Until the 1990s, most of the published statistical data published by BPS continued to consist of administrative data produced by government department and agencies. To augment these, BPS increasingly also published its own survey-based data since the 1960s.
Central bank data since 1954
Indonesia's central bank, Bank Indonesia, became an alternative source of economic data. Its annual reports since 1954 contain economic data in addition to financial and monetary statistics. The Sukarno government prohibited the bank from publishing such statistics and annual reports in 1961. Soon after the lifting of this prohibition, Bank Indonesia in 1968 resumed publication of its annual report. That year, it also initiated the publication of its monthly Statistik Ekonomi-Keuangan Indonesia [Indonesian financial statistics]. It is available online at the Bank Indonesia website with data back to the 1980s.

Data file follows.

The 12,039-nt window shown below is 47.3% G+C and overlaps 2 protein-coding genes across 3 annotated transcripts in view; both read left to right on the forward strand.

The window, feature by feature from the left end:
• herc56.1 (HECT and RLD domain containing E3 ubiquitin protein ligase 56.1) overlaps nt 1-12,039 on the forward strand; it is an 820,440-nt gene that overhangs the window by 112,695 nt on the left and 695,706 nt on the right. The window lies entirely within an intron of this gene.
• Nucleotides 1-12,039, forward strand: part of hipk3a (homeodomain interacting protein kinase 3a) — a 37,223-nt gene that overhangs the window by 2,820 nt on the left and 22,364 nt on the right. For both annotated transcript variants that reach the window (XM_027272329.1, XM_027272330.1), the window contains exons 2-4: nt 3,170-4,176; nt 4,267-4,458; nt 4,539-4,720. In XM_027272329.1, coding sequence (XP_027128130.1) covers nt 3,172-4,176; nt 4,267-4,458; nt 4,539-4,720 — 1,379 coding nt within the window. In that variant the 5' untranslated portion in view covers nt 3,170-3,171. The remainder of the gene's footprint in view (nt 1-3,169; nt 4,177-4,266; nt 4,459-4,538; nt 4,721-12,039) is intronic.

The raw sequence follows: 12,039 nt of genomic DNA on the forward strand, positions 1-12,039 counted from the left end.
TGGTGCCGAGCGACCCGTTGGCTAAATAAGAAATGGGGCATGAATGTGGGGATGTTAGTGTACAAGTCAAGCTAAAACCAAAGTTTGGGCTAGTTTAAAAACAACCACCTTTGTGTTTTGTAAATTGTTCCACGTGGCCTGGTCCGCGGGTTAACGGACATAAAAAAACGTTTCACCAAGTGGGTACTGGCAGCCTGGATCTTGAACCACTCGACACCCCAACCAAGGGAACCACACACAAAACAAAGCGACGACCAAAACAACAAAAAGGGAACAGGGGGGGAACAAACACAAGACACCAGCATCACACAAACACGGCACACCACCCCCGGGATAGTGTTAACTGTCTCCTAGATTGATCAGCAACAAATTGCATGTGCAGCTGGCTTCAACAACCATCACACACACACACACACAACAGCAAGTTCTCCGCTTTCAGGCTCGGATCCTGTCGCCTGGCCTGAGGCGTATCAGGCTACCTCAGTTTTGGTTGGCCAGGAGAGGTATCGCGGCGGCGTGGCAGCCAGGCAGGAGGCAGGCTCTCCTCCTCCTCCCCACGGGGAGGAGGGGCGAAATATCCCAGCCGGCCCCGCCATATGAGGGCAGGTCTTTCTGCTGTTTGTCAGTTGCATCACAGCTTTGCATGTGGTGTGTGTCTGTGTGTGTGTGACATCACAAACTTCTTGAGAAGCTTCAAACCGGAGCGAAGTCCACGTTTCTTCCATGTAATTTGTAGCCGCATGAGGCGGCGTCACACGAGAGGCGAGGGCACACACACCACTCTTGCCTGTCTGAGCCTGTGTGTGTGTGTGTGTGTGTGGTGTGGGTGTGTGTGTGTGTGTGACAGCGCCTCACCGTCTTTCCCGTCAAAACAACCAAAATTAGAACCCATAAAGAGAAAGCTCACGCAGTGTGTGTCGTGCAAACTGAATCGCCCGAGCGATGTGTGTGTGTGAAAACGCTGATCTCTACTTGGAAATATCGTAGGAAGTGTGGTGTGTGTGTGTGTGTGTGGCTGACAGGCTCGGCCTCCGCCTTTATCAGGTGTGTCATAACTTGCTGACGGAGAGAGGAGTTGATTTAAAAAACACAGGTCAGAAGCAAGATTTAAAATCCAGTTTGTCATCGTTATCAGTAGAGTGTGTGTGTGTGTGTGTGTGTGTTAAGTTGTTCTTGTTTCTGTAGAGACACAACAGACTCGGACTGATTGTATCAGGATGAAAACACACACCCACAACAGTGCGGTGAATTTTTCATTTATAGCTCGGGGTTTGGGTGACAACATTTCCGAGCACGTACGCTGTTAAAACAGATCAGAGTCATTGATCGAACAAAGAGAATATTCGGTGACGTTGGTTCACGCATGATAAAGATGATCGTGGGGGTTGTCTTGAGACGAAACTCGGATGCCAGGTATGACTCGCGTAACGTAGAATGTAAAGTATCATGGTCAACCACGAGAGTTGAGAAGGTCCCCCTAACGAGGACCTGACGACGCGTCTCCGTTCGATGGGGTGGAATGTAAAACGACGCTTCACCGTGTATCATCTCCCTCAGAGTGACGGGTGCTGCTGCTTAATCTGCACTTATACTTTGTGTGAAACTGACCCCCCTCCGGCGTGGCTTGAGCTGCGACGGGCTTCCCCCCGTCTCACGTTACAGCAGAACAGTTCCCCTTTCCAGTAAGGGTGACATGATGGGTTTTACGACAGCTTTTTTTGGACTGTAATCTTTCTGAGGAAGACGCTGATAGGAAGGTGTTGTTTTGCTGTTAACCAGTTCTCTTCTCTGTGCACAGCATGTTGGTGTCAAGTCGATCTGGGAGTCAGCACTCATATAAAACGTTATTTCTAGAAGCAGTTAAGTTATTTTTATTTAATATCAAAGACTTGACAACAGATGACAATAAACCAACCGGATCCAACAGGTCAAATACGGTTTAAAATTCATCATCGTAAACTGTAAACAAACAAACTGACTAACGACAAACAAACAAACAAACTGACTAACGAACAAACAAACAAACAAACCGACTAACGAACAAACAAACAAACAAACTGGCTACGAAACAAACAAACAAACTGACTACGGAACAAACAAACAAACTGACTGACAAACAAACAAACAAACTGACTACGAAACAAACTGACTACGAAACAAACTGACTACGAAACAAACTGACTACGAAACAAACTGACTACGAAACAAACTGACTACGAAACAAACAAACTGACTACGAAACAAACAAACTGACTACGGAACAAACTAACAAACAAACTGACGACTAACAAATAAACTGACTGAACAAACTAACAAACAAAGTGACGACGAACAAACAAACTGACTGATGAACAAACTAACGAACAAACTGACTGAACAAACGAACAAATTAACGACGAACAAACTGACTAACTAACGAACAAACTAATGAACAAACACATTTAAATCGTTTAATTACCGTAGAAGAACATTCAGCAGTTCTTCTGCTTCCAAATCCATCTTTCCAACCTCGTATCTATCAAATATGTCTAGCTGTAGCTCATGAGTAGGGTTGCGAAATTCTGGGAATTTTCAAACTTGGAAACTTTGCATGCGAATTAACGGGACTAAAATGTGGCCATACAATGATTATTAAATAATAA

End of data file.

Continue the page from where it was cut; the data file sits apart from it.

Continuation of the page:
Not all statistical data in the statistical yearbooks and pocketbooks lend themselves to the creation of consistent time series. The 16 volumes in the series Changing Economy in Indonesia explain for some parts of the economy until 1940 why this is the case. Therefore, when collating time series, account has to be taken of changes in the methodologies used to estimate data, changes in the geographical coverage of the data, as well as changes in ways in which the data are presentations in tables.
Van der Eng, Pierre (1996) ‘Historical economic statistics in Indonesia: Continuity and change’, Newsletter of the Asian Historical Statistics Project, No.3: 12-15.
Last update on Tuesday 18 August 2020 (09:40) by Pierre van der Eng